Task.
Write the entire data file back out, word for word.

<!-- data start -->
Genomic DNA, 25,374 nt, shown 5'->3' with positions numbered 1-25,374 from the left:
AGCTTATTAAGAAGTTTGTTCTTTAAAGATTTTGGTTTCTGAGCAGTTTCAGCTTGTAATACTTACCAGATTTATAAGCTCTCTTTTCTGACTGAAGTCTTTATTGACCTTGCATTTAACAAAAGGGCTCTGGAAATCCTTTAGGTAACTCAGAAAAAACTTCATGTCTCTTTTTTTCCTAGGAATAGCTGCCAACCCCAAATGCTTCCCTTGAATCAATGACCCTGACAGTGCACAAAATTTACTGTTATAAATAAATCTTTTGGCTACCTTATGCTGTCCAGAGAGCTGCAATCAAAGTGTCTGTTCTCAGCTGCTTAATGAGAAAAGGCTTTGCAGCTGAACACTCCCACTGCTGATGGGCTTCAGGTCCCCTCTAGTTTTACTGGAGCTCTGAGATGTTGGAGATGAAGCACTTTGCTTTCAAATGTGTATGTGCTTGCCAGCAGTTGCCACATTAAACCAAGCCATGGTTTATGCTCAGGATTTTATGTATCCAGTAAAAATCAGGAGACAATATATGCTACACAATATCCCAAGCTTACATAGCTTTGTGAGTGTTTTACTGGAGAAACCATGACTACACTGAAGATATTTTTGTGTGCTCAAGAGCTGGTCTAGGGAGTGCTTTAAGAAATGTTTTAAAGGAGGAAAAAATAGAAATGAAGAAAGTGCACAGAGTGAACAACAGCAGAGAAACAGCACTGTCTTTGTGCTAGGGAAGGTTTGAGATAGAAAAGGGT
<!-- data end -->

Genomic DNA, 25,374 nt, shown 5'->3' with positions numbered 1-25,374 from the left:
AGCTTATTAAGAAGTTTGTTCTTTAAAGATTTTGGTTTCTGAGCAGTTTCAGCTTGTAATACTTACCAGATTTATAAGCTCTCTTTTCTGACTGAAGTCTTTATTGACCTTGCATTTAACAAAAGGGCTCTGGAAATCCTTTAGGTAACTCAGAAAAAACTTCATGTCTCTTTTTTTCCTAGGAATAGCTGCCAACCCCAAATGCTTCCCTTGAATCAATGACCCTGACAGTGCACAAAATTTACTGTTATAAATAAATCTTTTGGCTACCTTATGCTGTCCAGAGAGCTGCAATCAAAGTGTCTGTTCTCAGCTGCTTAATGAGAAAAGGCTTTGCAGCTGAACACTCCCACTGCTGATGGGCTTCAGGTCCCCTCTAGTTTTACTGGAGCTCTGAGATGTTGGAGATGAAGCACTTTGCTTTCAAATGTGTATGTGCTTGCCAGCAGTTGCCACATTAAACCAAGCCATGGTTTATGCTCAGGATTTTATGTATCCAGTAAAAATCAGGAGACAATATATGCTACACAATATCCCAAGCTTACATAGCTTTGTGAGTGTTTTACTGGAGAAACCATGACTACACTGAAGATATTTTTGTGTGCTCAAGAGCTGGTCTAGGGAGTGCTTTAAGAAATGTTTTAAAGGAGGAAAAAATAGAAATGAAGAAAGTGCACAGAGTGAACAACAGCAGAGAAACAGCACTGTCTTTGTGCTAGGGAAGGTTTGAGATAGAAAAGGGT